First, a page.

Historical fiction that grabs your attention and won't let it go!
The Women Book Cover The Women
Kristin Hannah
Historical Fiction, Family Life Fiction
St. Martin's Press
February 6, 2024
Kindle, Hardcover, Audiobook

Women can be heroes. When twenty-year-old nursing student Frances “Frankie” McGrath hears these words, it is a revelation. Raised in the sun-drenched, idyllic world of Southern California and sheltered by her conservative parents, she has always prided herself on doing the right thing. But in 1965, the world is changing, and she suddenly dares to imagine a different future for herself. When her brother ships out to serve in Vietnam, she joins the Army Nurse Corps and follows his path.

As green and inexperienced as the men sent to Vietnam to fight, Frankie is over-whelmed by the chaos and destruction of war. Each day is a gamble of life and death, hope and betrayal; friendships run deep and can be shattered in an instant. In war, she meets―and becomes one of―the lucky, the brave, the broken, and the lost.

But war is just the beginning for Frankie and her veteran friends. The real battle lies in coming home to a changed and divided America, to angry protesters, and to a country that wants to forget Vietnam.

The Women is the story of one woman gone to war, but it shines a light on all women who put themselves in harm’s way and whose sacrifice and commitment to their country has too often been forgotten. A novel about deep friendships and bold patriotism, The Women is a richly drawn story with a memorable heroine whose idealism and courage under fire will come to define an era.

“Some women had worn love beads in the sixties; others had worn dog tags.”

Army nurses, 93rd Evacuation Hospital, Long Binh, Vietnam, 1968. B.J. (Greenway) Rasmussen Collection, Women In Military Service For America Memorial Foundation, Inc.

Kristin Hannah’s The Women is a compelling, fictional account an Army nurse’s service in Vietnam and her struggles to return to American civilian life. Army field nurses were a small group of women who were heroes in their own right, enduring many of the hardships of war while trying valiently to save the multitudes of US soldiers and Vietnam civilians that flooded their understaffed and poorly supplied field hospitals. In the majority of cases their efforts were unappreciated while in Vietnam and scorned when they returned home, with little to no acknowledgement of the PTSD and physical effects they struggled to overcome.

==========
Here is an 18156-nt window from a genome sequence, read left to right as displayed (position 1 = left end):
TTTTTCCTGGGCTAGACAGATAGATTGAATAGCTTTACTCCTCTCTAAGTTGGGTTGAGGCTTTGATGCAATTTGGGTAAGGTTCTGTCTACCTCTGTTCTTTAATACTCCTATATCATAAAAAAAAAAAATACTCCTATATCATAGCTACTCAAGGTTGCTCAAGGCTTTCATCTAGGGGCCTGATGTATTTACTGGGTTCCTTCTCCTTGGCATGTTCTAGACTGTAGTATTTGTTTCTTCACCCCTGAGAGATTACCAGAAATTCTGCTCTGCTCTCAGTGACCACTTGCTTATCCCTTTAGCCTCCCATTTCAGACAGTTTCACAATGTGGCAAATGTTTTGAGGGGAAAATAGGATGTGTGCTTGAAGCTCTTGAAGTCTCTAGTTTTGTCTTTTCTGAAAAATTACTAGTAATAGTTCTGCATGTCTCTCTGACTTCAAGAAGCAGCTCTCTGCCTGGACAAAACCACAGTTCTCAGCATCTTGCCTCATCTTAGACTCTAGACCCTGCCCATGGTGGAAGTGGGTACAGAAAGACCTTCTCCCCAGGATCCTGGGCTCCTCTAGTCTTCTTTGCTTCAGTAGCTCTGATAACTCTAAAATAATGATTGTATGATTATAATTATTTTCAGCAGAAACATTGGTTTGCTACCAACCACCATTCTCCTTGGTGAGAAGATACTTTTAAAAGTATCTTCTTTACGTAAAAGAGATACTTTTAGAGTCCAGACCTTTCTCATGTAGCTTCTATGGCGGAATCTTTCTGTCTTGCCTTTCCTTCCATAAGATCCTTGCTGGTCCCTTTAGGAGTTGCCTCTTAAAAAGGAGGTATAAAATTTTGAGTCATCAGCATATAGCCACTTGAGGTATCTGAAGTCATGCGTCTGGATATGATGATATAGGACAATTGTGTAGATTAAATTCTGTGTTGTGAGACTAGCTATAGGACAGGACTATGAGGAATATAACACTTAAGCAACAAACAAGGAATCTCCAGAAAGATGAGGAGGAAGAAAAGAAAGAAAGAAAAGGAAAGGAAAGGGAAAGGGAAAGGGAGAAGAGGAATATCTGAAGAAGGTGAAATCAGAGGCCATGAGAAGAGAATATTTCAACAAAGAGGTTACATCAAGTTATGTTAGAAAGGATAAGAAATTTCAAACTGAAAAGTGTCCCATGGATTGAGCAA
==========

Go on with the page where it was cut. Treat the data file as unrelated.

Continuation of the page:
“As bad as it had been in ‘Nam, as frightened and angry and betrayed as she’d often felt by her government and the war, she’d also felt alive. Competent and important. A woman who made a difference in the world. This place would forever hold a piece of her heart.”

The Women is the fictional story of Frankie McGrath, a young, idealistic nurse from Coronado, CA who chooses to enlist after her older, Naval Academy graduate brother is shipped off to Vietnam. Frankie’s experiences mirror many of those lived by the Army nurses serving during the late 1960s. The places included and timelines followed are real, as Kristin was encouraged by Vietnam veterans to “name the places accurately”. This facet of the book makes Frankie’s story so much more impacting. Frankie’s personal relationships, encounters, and struggles humanize an event that for most people are only chapters in a history book they studied in school. This controversial time in American history was so much more than that as Kristin is so eloquently able to convey through Frankie’s time as a field nurse, her coming of age through love and heartbreak, and her struggles to come to peace with the person she was as a result of her time in Vietnam and the way she was treated when she got back home.

I loved The Women by Kristin Hannah! I knew, early on, it would easily be a five star read for me as I quickly became immersed in Frankie’s life as a field nurse and would completely lose track of time as the chapters quickly flowed by. I also couldn’t help but think of my daughter-in-law, who is also an active duty Army nurse, as the major themes had me contemplating ideas of war and service. Kristin humanizes this time in history with a story that expresses both the dark tragedy of the event but also the personal growth, maturity, and fulfillment that can come out of hardship and the friendships that can supersede economic or racial differences to form lasting anchors in a person’s life. You definitely want to read The Women, a story that makes history come alive in a way that will fully entertain but also grow you as a person.

Barb held out her hand. The three put their hands together. “Enough bad memories,” she said solemnly. “We won’t ever forget, God knows, but we move forward. Away from Vietnam. Into the future.”